Why the quotes around Christmas? Because celebrating Christ’s birth on this day was so late to happen, it’s obvious the day itself has nothing to do with Christ, save the meaning people have given it. From the Biblical Archeology Review (break added):
Finally, in about 200 C.E., a Christian teacher in Egypt makes reference to the date Jesus was born. According to Clement of Alexandria, several different days had been proposed by various Christian groups. Surprising as it may seem, Clement doesn’t mention December 25 at all.
Clement writes: “There are those who have determined not only the year of our Lord’s birth, but also the day; and they say that it took place in the 28th year of Augustus, and in the 25th day of [the Egyptian month] Pachon [May 20 in our calendar]…And treating of His Passion, with very great accuracy, some say that it took place in the 16th year of Tiberius, on the 25th of Phamenoth [March 21]; and others on the 25th of Pharmuthi [April 21] and others say that on the 19th of Pharmuthi [April 15] the Savior suffered. Further, others say that He was born on the 24th or 25th of Pharmuthi [April 20 or 21].”2
Like accuracy matters, yeah? There’s the oft-suggested likelihood that the day was chosen specifically because of Roman celebrations around that time of year. But as obvious an idea as that is, this writer claims it can’t be possible because they don’t have any early documentation that says so. Therefore it can’t possibly be true.
Despite its popularity today, this theory of Christmas’s origins has its problems. It is not found in any ancient Christian writings, for one thing. Christian authors of the time do note a connection between the solstice and Jesus’ birth: The church father Ambrose (c. 339–397), for example, described Christ as the true sun, who outshone the fallen gods of the old order. But early Christian writers never hint at any recent calendrical engineering; they clearly don’t think the date was chosen by the church. Rather they see the coincidence as a providential sign, as natural proof that God had selected Jesus over the false pagan gods.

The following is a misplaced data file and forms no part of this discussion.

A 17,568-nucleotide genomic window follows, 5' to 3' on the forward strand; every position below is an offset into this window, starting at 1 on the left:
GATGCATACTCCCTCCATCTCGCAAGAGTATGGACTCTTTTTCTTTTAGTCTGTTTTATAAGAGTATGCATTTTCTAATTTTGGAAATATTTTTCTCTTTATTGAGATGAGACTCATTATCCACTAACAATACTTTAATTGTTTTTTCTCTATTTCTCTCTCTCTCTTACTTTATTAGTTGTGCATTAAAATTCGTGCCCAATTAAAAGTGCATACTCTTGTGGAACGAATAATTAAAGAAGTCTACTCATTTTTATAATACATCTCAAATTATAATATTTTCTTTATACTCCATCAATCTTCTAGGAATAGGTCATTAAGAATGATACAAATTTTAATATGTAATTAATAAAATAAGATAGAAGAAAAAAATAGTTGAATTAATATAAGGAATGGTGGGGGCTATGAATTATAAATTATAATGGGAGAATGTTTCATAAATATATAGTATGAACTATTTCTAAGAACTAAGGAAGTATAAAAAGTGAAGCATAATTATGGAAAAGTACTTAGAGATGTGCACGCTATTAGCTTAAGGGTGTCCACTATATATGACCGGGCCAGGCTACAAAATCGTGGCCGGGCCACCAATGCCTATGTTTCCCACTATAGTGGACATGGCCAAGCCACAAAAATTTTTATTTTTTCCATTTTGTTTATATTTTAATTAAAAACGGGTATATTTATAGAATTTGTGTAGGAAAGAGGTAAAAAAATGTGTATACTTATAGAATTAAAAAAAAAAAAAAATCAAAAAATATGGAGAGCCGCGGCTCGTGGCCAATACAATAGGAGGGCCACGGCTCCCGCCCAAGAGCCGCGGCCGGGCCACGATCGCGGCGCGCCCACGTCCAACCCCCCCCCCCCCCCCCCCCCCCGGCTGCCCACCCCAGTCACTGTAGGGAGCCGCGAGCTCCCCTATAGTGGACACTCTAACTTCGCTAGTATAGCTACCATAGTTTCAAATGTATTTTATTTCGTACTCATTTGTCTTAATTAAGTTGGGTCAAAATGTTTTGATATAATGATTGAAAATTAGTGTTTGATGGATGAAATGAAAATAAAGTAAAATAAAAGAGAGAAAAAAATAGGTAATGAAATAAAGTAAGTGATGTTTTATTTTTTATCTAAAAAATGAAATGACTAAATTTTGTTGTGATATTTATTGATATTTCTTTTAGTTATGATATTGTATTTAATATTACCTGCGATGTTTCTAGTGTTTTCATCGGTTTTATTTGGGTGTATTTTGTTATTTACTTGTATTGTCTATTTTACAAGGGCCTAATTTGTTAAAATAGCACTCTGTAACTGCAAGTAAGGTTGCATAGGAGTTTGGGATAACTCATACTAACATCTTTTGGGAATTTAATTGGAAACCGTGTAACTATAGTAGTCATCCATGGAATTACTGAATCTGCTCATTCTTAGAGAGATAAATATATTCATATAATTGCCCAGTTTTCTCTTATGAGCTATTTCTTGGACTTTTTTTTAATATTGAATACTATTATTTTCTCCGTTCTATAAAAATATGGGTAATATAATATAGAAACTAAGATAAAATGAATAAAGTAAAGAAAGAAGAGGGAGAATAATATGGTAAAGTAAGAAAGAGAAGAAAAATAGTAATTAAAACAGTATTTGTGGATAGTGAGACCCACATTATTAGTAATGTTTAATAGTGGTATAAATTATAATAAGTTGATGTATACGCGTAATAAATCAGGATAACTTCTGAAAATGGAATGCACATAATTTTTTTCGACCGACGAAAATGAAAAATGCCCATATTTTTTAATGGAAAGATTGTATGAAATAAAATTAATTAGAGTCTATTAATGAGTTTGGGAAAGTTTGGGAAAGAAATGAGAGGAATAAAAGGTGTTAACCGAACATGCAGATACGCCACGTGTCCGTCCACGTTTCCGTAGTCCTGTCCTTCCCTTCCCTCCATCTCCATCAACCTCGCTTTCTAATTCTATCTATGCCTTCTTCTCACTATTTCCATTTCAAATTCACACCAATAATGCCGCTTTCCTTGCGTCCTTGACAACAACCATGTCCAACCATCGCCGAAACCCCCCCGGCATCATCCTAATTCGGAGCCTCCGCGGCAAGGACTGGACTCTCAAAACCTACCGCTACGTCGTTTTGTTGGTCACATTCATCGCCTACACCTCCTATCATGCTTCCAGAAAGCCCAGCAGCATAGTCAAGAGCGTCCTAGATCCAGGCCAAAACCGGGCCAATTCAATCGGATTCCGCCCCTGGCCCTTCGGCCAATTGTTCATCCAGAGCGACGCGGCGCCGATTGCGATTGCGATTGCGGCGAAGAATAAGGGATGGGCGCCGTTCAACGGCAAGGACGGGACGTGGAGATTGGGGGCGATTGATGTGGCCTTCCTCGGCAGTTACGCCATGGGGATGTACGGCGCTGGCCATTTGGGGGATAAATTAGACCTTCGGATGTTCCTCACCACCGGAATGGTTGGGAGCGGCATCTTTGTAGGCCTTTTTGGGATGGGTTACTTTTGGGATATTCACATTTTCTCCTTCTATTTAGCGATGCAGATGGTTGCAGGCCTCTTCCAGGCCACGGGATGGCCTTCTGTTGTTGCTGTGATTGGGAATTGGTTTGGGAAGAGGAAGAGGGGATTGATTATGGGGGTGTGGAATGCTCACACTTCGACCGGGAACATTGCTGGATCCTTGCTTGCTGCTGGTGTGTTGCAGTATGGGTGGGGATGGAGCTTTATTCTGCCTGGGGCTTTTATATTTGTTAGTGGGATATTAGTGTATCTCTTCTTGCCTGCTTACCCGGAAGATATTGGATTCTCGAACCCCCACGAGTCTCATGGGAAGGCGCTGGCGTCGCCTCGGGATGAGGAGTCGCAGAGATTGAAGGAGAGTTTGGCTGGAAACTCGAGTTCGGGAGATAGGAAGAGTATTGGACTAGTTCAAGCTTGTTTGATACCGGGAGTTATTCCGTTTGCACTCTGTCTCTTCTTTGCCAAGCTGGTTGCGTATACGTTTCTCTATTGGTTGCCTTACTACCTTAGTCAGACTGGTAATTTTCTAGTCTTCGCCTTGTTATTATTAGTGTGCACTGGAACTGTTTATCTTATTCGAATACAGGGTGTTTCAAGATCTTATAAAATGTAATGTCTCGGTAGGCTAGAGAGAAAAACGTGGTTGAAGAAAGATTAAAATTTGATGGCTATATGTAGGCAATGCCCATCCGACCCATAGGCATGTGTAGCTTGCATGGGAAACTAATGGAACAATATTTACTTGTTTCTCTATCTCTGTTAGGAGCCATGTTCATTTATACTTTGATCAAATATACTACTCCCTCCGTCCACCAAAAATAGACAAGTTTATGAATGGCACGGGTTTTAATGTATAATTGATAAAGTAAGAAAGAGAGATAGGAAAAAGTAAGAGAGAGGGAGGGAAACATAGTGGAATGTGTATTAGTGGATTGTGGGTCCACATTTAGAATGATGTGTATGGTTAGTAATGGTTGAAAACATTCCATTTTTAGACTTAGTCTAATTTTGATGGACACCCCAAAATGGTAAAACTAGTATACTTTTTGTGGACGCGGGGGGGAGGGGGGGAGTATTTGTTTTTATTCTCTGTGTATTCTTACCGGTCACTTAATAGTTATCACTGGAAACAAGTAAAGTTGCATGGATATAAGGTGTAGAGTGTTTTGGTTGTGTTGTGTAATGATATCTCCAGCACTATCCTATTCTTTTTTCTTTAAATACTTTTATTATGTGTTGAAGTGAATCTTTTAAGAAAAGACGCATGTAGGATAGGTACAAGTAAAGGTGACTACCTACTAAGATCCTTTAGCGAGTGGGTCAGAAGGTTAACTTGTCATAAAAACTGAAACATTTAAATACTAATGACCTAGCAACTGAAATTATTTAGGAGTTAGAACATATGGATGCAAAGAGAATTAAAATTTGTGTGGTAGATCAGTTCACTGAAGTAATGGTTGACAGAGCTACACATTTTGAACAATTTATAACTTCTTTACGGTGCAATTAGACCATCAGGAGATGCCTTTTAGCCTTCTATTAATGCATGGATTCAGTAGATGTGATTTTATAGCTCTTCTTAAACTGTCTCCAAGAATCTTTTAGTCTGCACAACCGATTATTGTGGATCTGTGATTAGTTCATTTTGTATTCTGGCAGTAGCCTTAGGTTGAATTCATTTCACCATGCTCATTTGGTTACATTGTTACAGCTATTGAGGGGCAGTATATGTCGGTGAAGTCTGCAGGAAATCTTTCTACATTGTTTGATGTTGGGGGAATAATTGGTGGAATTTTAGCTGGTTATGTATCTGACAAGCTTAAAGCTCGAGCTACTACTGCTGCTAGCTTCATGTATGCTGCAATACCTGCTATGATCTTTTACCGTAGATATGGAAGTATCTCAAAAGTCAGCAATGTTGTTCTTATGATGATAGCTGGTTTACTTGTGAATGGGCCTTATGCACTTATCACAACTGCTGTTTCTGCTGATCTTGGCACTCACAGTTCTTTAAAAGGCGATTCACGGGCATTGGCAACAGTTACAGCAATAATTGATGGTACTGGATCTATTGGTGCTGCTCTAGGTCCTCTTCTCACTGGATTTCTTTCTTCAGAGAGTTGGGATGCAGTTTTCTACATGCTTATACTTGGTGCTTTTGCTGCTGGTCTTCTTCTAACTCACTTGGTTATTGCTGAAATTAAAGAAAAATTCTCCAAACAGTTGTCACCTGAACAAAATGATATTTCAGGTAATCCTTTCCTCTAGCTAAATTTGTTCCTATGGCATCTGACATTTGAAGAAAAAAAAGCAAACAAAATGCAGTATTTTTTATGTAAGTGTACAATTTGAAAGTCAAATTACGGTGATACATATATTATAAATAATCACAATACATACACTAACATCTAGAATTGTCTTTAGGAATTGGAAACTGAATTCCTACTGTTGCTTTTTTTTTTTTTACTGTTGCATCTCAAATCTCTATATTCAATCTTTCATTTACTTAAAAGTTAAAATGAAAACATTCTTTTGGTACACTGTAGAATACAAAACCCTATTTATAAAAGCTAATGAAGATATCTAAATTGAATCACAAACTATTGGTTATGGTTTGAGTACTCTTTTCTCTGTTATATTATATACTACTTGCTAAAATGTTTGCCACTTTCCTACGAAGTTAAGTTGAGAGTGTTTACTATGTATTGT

Right, because that’s more likely to be the real reason…
Another funny I didn’t know about. Christ’s conception gets celebrated in Catholic circles on March 25th. It’s the Feast of Annunciation and (break added):
Scholars are not completely sure whether the date of the Annunciation influenced the date of Christmas, or vice-versa. Before the Church adopted fixed days of celebration, early Christians speculated on the dates of major events in Jesus’ life. Second-century Latin Christians in Rome and North Africa tried to find the day in which Jesus died.
By the time of Tertullian (d. AD 225) they had concluded that he died on Friday, March 25, AD 29 (incidentally, this is an impossibility, since March 25 in the year AD 29 was not a Friday). How does the day of Jesus’ death relate to the day of his conception? It comes from the Jewish concept of the “integral age” of the great Jewish prophets. This is the notion that the prophets of Israel died on the same dates as their birth or conception. Therefore, if Jesus died on March 25, he was also conceived that day.
Interesting bit of mystical numerology going on there. Speaking of, what do the numbers say for anyone born today?
This month requires you to reflect on your life since April. Determine what’s been good and what’s been bad. Choose the best seeds (aspects of your life) while throwing away the bad. You will be given another opportunity in February of next year to reflect upon your life once again, but start reflecting now. Then in March, plant your chosen seeds… choose your seeds carefully. The quality seeds you plant in March will then govern your life until the end of October next year. This is ultimately a month of dreaming and planning. If you plant wise seeds in March then you will create a beautiful garden (success) in October. This month provides you with the rare opportunity or ability to mentally discern, with sound judgment, the negatives and positives since April.